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STUDIO:
Marvel Knights Animation & Shout! Factory
MSRP: $4.97
RATED: N/A
RUNNING TIME: 80 minutes
SPECIAL FEATURES:

- A Conversation With Joe Quesada and Neal Adams
- Behind-The-Scenes Look At Marvel Knights Animation
- Visual History Of The Characters
- Marvel Super Heros, What The–?! Shorts   
- Music Video
- Trailers

The Pitch

That Joss Whedon X-Men run you loved back in like, 2005? Shit moves now, man.

The Humans

Joss Whedon and John Cassaday

The Nutshell

The now-classic, Eisner Award Winning Astonishing X-Men storyline Gifted is used as the launchpad for Marvel’s release of Marvel Knights Animation Motion Comics. Using modern computer graphics technology, the art and stories of the comics are brought to (sometimes creepy, sometimes convincing) life in a form that retains the original detail and composition. The intention is to bring the energy and and dynamism of animation to the complexity and richness of a comic book. It mostly works.



The Lowdown

In their brief history, motion comics have traditionally been used as gimmicky promotional tools and one-off cash-ins, but Marvel believes the technology has reached a point where they can start unloading some of their popular stories in the format. Really hitting the scene around 2005 with its use as a promo tool for Saw and some Stephen King novels, the biggest popular breakthrough for the medium came with DC’s long format adaptation of Watchmen and Batman: Mad Love. Reactions (as far as I have seen) to the comics have varied, and it’s not hard to see why. So far, the vast majority of the releases have been re-purposed from well-known properties, with questionable motives and a presentation that is, at its best, in its infancy.

So does it work here?

It’s better, that’s for sure. More than just slicing and dicing the images for elaborate “Ken Burns effects” (scaling graphic elements up and down while keyframing their position on screen), this Shout! Studio take on the technology involves mapping the original art onto 3D models. This gives the animators greater control to warp faces and create more dimensional movement to the point where they could be said to be engineering legitimate performances. Depending on the angle and composition, the effect is shockingly effective and takes on the feel of a cel-shaded CGI animated film. Just as often though, the effect is silly and distracting as a characters face contorts and twists in ways that have no relationship with real-world movement. It’s a simple fact that some of this art can’t be forced into a motion paradigm and hold up- the effect never looks right when it’s fighting with the original comic artists rendering of space and dimension on a flat plane. There is also the unfortunate effect of quality degradation and loss of image sharpness when they pull extreme zooms and close-ups from the art.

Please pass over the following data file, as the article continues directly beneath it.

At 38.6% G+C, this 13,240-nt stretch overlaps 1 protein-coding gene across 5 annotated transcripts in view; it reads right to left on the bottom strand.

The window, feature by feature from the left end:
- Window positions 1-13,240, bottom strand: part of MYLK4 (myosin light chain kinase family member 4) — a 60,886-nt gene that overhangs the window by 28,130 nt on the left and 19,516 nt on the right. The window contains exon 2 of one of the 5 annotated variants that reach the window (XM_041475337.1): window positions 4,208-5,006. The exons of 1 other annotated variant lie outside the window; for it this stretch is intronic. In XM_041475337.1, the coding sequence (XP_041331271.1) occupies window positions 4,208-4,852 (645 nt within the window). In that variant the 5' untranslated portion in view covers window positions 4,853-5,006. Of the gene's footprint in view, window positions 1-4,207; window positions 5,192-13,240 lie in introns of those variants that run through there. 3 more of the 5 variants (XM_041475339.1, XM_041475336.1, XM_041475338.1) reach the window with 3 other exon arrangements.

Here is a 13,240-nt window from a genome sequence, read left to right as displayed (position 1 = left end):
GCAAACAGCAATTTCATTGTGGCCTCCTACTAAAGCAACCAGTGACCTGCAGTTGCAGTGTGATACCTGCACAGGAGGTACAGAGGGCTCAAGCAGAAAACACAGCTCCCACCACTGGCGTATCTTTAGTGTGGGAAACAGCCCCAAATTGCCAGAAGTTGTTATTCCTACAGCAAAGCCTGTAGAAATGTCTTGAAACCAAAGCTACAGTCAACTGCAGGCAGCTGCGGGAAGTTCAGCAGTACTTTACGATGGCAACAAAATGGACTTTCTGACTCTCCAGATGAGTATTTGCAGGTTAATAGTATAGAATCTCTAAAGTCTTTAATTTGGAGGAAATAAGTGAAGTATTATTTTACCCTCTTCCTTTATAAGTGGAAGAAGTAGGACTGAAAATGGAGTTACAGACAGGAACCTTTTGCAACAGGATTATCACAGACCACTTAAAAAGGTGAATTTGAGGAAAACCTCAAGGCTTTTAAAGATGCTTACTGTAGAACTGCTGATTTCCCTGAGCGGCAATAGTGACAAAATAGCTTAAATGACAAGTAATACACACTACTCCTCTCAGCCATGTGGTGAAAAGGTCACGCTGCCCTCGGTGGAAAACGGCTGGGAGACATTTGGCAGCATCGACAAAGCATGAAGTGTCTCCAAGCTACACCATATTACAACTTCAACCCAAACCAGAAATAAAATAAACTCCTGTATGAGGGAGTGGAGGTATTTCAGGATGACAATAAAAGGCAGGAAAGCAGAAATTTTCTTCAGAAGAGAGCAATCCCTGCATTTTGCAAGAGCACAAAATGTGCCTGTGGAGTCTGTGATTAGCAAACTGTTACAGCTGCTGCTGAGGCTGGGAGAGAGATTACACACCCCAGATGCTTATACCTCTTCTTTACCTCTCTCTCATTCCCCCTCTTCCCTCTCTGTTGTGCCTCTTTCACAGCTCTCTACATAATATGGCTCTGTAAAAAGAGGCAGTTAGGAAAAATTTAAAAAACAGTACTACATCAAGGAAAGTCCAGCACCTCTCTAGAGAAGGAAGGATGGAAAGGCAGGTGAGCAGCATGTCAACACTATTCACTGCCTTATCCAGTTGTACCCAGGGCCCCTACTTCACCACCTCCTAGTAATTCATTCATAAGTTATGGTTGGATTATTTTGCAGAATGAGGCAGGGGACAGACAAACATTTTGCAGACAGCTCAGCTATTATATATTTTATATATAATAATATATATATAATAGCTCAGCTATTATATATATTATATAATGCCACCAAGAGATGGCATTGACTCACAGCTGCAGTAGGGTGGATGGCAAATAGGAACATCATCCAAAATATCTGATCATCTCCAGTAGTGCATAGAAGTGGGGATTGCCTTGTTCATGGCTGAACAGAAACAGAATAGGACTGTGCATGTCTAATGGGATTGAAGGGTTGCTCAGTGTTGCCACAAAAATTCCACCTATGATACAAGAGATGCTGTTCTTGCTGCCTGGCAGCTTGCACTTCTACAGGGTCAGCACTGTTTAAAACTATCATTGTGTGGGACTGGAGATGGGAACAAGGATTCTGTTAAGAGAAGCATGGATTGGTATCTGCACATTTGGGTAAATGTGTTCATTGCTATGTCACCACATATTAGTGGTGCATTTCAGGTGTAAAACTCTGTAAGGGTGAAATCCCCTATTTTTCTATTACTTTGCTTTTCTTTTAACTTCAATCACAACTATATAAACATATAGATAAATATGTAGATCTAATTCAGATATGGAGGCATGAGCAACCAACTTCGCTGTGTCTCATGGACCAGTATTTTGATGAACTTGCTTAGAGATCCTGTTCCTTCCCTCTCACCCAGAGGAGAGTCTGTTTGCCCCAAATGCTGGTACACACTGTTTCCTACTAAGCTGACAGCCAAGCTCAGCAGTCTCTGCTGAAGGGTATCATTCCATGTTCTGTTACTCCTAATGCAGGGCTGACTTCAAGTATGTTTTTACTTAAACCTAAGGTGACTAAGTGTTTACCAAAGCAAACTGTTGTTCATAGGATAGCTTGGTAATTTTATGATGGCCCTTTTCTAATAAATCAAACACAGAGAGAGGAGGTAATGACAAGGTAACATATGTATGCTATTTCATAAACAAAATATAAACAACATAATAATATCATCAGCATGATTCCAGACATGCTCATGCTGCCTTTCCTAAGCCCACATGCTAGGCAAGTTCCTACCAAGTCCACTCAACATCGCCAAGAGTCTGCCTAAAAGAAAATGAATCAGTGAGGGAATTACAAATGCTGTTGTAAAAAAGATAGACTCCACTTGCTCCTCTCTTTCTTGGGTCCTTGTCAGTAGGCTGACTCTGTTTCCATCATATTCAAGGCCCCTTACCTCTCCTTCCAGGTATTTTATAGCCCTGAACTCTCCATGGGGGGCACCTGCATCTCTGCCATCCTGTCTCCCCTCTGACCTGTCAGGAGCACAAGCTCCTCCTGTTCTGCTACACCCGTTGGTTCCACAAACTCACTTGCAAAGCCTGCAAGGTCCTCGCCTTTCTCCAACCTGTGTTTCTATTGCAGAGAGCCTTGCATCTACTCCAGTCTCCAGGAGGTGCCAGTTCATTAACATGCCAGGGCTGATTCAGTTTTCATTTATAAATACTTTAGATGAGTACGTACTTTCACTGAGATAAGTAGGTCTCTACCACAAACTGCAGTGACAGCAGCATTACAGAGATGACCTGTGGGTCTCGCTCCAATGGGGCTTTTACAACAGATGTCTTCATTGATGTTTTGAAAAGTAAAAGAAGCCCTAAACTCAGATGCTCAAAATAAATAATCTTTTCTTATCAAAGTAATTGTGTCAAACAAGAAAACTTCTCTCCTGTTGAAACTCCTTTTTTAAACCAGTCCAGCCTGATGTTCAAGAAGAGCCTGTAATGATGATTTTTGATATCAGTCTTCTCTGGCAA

What about the story itself?

The comic being adapted is certainly a winner, having garnered itself an Eisner Award, and bringing with it Joss Whedon’s horde of fans. While it take place in a degree of continuity, it endeavors to be accessible no matter what level X-verse knowledge (classic, contemporary, or otherwise) you’re bringing to the table. Centering around a 6-issue, classic “cure” scenario, the X-men team lead by Cyclops and a reformed Emma Frost are looking to improve their public image, when a vicious extraterrestrial and a scientist with a new Mutant-Gene suppressant complicate their world. The roster is extremely streamlined, with the key players reduced down to just Cyclops, Emma Frost, Kitty Pride, Beast, and Wolverine (naturally other familiar faces enter in and out of the story as well, in cameos and side roles).

Even in paced, motion form the comic works well, and Whedon’s firm grasp on character dynamics shines through. There are points, namely the action climax of the arc that don’t necessarily translate to the medium very well, and end up feeling shortchanged. Whether it’s Whedon’s TV sensibilities bleeding through into the comic, or the friction between sequential art and video pacing, something feels off with the storytelling.



Ultimately the film functions as a collection of short episodes, and is entertaining to watch, but like an aging car that violently slips gears, the technology can’t help but jerk you out of the flow of the story more often than is really acceptable. If you’re a huge fan of the original comic, or simply can’t get enough of the Marvel U, then this might be up your alley. There is the inescapable feeling of a company discovering a fast, cheap way of re-purposing content here though*.

The question is-
will comic fans respond if
they can’t slowly consume the art and story, before quickly flipping
through an exciting climax?
Considering our increasing interest in the web and other forms of entertainment that require active engagement, it will be interesting to see if Marvel finds much success pushing comics into a more passive medium, with forced pacing.

*Joe Quesada blatantly admitting just that in the special feature doesn’t help either.


The Package


Tech specs are standard- NTSC Widescreen presentation with suitably standard sound. The disc allows you to play the 6 episodes individually, or all at once. Special features include a conversation with Joe Quesada and Neal Adams (a truly hyperbolic evangelist for the motion-comic medium), a music video for, a run-down of the history of the X-Men,  a behind-the-scenes of the animation studio (people at computers), and 3 episodes of the embarrassingly cheesy Marvel Super Heroes: What The–?! shorts (Robot Chicken rip-off cartoons with stop-motion Marvel action figures).



7 out of 10